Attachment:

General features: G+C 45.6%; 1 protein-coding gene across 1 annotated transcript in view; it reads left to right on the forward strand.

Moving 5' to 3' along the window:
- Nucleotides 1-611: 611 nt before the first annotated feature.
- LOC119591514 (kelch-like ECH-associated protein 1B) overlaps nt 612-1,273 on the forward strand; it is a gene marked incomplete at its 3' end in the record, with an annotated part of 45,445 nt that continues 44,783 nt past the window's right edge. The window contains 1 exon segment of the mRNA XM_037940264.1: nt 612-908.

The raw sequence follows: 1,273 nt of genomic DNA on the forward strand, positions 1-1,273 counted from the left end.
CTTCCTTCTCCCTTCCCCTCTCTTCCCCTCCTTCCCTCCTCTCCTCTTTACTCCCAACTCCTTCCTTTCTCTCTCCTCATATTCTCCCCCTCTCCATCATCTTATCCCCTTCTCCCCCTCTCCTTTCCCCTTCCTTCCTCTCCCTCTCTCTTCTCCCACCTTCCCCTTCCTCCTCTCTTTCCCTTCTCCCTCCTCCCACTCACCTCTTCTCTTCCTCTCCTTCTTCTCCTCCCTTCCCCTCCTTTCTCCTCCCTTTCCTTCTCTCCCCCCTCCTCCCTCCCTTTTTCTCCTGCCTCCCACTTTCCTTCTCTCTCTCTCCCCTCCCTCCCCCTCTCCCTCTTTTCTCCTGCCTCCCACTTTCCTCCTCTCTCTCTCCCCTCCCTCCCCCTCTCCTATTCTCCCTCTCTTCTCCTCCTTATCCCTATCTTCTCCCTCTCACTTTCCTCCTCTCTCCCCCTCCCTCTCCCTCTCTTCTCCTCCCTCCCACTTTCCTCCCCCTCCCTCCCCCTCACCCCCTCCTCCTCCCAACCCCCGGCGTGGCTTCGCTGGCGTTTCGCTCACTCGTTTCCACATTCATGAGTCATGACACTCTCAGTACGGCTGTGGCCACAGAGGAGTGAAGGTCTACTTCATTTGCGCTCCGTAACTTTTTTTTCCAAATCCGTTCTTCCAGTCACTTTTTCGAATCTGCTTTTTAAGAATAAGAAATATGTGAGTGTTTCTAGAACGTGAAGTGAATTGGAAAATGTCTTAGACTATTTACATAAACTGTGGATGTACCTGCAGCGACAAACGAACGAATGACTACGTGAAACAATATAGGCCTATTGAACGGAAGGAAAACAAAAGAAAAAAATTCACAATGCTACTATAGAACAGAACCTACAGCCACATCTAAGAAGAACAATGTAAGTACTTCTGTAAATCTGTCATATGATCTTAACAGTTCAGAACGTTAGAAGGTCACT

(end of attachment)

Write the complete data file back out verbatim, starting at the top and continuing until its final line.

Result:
General features: G+C 45.6%; 1 protein-coding gene across 1 annotated transcript in view; it reads left to right on the forward strand.

Moving 5' to 3' along the window:
- Nucleotides 1-611: 611 nt before the first annotated feature.
- LOC119591514 (kelch-like ECH-associated protein 1B) overlaps nt 612-1,273 on the forward strand; it is a gene marked incomplete at its 3' end in the record, with an annotated part of 45,445 nt that continues 44,783 nt past the window's right edge. The window contains 1 exon segment of the mRNA XM_037940264.1: nt 612-908.

The raw sequence follows: 1,273 nt of genomic DNA on the forward strand, positions 1-1,273 counted from the left end.
CTTCCTTCTCCCTTCCCCTCTCTTCCCCTCCTTCCCTCCTCTCCTCTTTACTCCCAACTCCTTCCTTTCTCTCTCCTCATATTCTCCCCCTCTCCATCATCTTATCCCCTTCTCCCCCTCTCCTTTCCCCTTCCTTCCTCTCCCTCTCTCTTCTCCCACCTTCCCCTTCCTCCTCTCTTTCCCTTCTCCCTCCTCCCACTCACCTCTTCTCTTCCTCTCCTTCTTCTCCTCCCTTCCCCTCCTTTCTCCTCCCTTTCCTTCTCTCCCCCCTCCTCCCTCCCTTTTTCTCCTGCCTCCCACTTTCCTTCTCTCTCTCTCCCCTCCCTCCCCCTCTCCCTCTTTTCTCCTGCCTCCCACTTTCCTCCTCTCTCTCTCCCCTCCCTCCCCCTCTCCTATTCTCCCTCTCTTCTCCTCCTTATCCCTATCTTCTCCCTCTCACTTTCCTCCTCTCTCCCCCTCCCTCTCCCTCTCTTCTCCTCCCTCCCACTTTCCTCCCCCTCCCTCCCCCTCACCCCCTCCTCCTCCCAACCCCCGGCGTGGCTTCGCTGGCGTTTCGCTCACTCGTTTCCACATTCATGAGTCATGACACTCTCAGTACGGCTGTGGCCACAGAGGAGTGAAGGTCTACTTCATTTGCGCTCCGTAACTTTTTTTTCCAAATCCGTTCTTCCAGTCACTTTTTCGAATCTGCTTTTTAAGAATAAGAAATATGTGAGTGTTTCTAGAACGTGAAGTGAATTGGAAAATGTCTTAGACTATTTACATAAACTGTGGATGTACCTGCAGCGACAAACGAACGAATGACTACGTGAAACAATATAGGCCTATTGAACGGAAGGAAAACAAAAGAAAAAAATTCACAATGCTACTATAGAACAGAACCTACAGCCACATCTAAGAAGAACAATGTAAGTACTTCTGTAAATCTGTCATATGATCTTAACAGTTCAGAACGTTAGAAGGTCACT